Ysgol Emrys ap Iwan head teacher Lee Cummins said: “I congratulate the eco committee for achieving Green Flag status for the school. This is a great achievement and something of which the learners can be very proud.”
Ysgol Emrys ap Iwan eco council members Dionne Hinchliffe, Siret Hatton and Matthew Munday, say they are delighted to have won the award for the school.
Dionne said: “It is really important we take simple steps such as turning off lights when there is no one in classrooms so we use less energy. It doesn’t take much but can make a big difference to the amount of energy we use. And it’s amazing how much paper we have saved by trying to use less and also properly recycling what is used. I’m proud we have won the award and we know we have to keep it up and see if we can do even more to save energy and recycle more.”
Siret said: “I’m really keen on reducing the amount of plastic we use and waste in school. It’s amazing to see how many empty drink bottles are recycled. We know how harmful plastic is to the environment. The problem is it doesn’t break down and when it gets into the sea it harms lots of wildlife. If we just used less and made sure what we did use is properly recycled then we could make a big difference.”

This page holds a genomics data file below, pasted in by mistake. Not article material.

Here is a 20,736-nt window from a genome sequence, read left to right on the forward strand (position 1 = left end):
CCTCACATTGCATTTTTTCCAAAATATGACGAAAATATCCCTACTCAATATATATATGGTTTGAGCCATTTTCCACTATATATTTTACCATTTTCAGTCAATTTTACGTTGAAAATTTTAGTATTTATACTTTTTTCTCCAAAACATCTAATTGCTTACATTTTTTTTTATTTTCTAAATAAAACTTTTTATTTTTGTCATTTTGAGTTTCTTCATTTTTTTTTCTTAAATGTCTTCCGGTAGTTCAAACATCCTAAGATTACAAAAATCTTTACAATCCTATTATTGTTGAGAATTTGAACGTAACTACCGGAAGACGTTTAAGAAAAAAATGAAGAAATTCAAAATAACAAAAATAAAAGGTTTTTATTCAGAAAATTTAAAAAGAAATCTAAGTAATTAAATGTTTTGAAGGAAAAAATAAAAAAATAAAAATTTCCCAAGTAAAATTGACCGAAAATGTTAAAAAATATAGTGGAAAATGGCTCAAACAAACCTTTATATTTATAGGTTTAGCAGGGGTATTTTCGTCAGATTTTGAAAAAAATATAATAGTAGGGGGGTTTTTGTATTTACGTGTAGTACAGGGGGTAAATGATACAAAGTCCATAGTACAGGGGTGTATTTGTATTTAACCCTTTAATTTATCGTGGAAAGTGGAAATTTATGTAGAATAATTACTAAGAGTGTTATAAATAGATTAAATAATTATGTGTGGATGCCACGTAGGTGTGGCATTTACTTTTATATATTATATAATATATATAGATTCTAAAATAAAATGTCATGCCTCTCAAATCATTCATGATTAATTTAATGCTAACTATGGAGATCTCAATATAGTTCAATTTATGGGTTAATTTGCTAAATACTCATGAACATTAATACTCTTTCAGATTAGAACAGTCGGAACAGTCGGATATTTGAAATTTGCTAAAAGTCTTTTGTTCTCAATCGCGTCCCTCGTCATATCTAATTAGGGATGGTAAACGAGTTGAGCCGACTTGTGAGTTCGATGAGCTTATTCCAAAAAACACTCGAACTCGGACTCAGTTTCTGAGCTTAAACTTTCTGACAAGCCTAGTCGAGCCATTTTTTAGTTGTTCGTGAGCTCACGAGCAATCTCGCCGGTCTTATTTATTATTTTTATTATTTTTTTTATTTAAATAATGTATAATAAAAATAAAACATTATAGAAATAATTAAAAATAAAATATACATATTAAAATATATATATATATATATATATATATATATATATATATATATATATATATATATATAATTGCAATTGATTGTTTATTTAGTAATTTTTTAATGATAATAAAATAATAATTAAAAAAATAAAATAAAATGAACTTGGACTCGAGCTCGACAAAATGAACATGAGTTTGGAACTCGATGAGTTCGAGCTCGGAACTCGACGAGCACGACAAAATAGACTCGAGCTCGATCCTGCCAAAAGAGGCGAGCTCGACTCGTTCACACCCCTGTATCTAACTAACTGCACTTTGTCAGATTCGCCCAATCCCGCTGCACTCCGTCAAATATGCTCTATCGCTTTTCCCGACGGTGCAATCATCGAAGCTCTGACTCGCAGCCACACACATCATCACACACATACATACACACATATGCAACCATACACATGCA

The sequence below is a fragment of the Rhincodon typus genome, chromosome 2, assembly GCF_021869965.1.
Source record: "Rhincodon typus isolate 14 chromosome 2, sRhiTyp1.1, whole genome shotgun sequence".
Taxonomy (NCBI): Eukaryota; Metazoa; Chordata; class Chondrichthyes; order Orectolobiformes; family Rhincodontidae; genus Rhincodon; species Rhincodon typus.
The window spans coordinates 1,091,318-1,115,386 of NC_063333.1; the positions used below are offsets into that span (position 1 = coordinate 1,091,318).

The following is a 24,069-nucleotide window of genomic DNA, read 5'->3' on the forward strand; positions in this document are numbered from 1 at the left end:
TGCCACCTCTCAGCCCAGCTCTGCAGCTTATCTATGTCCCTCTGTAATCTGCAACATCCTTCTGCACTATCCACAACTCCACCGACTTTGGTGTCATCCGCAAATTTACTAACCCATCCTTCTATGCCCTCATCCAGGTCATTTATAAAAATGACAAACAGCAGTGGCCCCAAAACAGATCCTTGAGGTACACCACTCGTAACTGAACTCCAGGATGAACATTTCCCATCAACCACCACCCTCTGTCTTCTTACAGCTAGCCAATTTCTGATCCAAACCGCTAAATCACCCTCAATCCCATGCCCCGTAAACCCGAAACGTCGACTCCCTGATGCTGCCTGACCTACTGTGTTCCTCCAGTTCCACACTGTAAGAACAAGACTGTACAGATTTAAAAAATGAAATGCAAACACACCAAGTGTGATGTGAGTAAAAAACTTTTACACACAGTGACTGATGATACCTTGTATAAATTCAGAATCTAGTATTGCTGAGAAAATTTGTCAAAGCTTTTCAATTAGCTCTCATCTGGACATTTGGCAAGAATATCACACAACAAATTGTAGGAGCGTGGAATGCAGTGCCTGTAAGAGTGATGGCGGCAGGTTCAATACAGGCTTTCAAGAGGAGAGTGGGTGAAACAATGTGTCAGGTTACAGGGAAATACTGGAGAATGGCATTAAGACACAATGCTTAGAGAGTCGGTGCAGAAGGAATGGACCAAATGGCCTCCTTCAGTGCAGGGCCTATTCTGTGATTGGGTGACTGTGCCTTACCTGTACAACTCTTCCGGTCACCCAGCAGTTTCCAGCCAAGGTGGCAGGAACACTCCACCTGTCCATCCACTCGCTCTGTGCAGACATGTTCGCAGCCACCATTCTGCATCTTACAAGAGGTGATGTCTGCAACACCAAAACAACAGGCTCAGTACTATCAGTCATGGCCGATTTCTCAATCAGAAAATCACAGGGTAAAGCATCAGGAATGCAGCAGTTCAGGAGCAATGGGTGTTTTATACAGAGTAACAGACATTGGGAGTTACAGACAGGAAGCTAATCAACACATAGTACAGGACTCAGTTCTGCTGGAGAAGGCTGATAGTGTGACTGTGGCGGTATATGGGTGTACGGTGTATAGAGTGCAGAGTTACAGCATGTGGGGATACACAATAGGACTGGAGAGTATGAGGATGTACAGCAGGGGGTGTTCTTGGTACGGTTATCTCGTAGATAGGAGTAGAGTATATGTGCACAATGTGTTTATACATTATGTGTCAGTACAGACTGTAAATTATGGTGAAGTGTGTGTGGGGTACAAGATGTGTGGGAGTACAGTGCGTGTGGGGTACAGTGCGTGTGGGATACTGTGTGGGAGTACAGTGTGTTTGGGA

Matthew agreed adding: “By reducing the amount of plastic we use we also reduce the amount of oil we need as oil is used in the manufacture of most plastics. It’s horrible to see the amount of plastic there is in the sea and on the beach. The thing is the plastic breaks down into smaller and smaller pieces and that then harms wildlife.”
He added: “It’s also nice to see the school is clean and tidy and there isn’t litter all over the place. It makes it better for everyone. We are all proud to have won the Green Flag Eco Award. It’s amazing and everyone, not just the school’s eco council, worked really hard to make sure we achieved it.”
Keep Britain Tidy group’s Eco School campaign is an international award programme that provides a simple framework to help make sustainability an integral part of school life.